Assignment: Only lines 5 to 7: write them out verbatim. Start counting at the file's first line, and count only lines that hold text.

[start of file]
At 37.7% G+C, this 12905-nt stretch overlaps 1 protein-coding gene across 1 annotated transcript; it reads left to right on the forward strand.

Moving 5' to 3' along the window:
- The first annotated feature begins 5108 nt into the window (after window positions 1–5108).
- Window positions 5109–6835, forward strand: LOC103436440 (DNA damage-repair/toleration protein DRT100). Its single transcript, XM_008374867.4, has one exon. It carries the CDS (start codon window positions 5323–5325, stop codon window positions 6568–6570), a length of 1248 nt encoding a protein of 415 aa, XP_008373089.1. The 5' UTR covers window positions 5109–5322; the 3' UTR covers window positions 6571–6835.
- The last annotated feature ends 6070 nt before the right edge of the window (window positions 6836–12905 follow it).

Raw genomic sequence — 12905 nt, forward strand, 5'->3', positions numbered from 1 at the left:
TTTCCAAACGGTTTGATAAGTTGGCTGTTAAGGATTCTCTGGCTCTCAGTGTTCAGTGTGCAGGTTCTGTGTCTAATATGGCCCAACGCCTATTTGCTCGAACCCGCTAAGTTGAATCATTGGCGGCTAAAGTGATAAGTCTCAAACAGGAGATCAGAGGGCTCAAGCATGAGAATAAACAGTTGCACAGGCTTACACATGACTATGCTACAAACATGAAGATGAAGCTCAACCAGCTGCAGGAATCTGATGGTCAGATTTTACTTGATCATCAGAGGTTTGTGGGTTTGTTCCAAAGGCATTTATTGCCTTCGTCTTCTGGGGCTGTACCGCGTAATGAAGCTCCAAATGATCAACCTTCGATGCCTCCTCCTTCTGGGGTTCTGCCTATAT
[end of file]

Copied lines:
- The last annotated feature ends 6070 nt before the right edge of the window (window positions 6836–12905 follow it).

Raw genomic sequence — 12905 nt, forward strand, 5'->3', positions numbered from 1 at the left:
TTTCCAAACGGTTTGATAAGTTGGCTGTTAAGGATTCTCTGGCTCTCAGTGTTCAGTGTGCAGGTTCTGTGTCTAATATGGCCCAACGCCTATTTGCTCGAACCCGCTAAGTTGAATCATTGGCGGCTAAAGTGATAAGTCTCAAACAGGAGATCAGAGGGCTCAAGCATGAGAATAAACAGTTGCACAGGCTTACACATGACTATGCTACAAACATGAAGATGAAGCTCAACCAGCTGCAGGAATCTGATGGTCAGATTTTACTTGATCATCAGAGGTTTGTGGGTTTGTTCCAAAGGCATTTATTGCCTTCGTCTTCTGGGGCTGTACCGCGTAATGAAGCTCCAAATGATCAACCTTCGATGCCTCCTCCTTCTGGGGTTCTGCCTATAT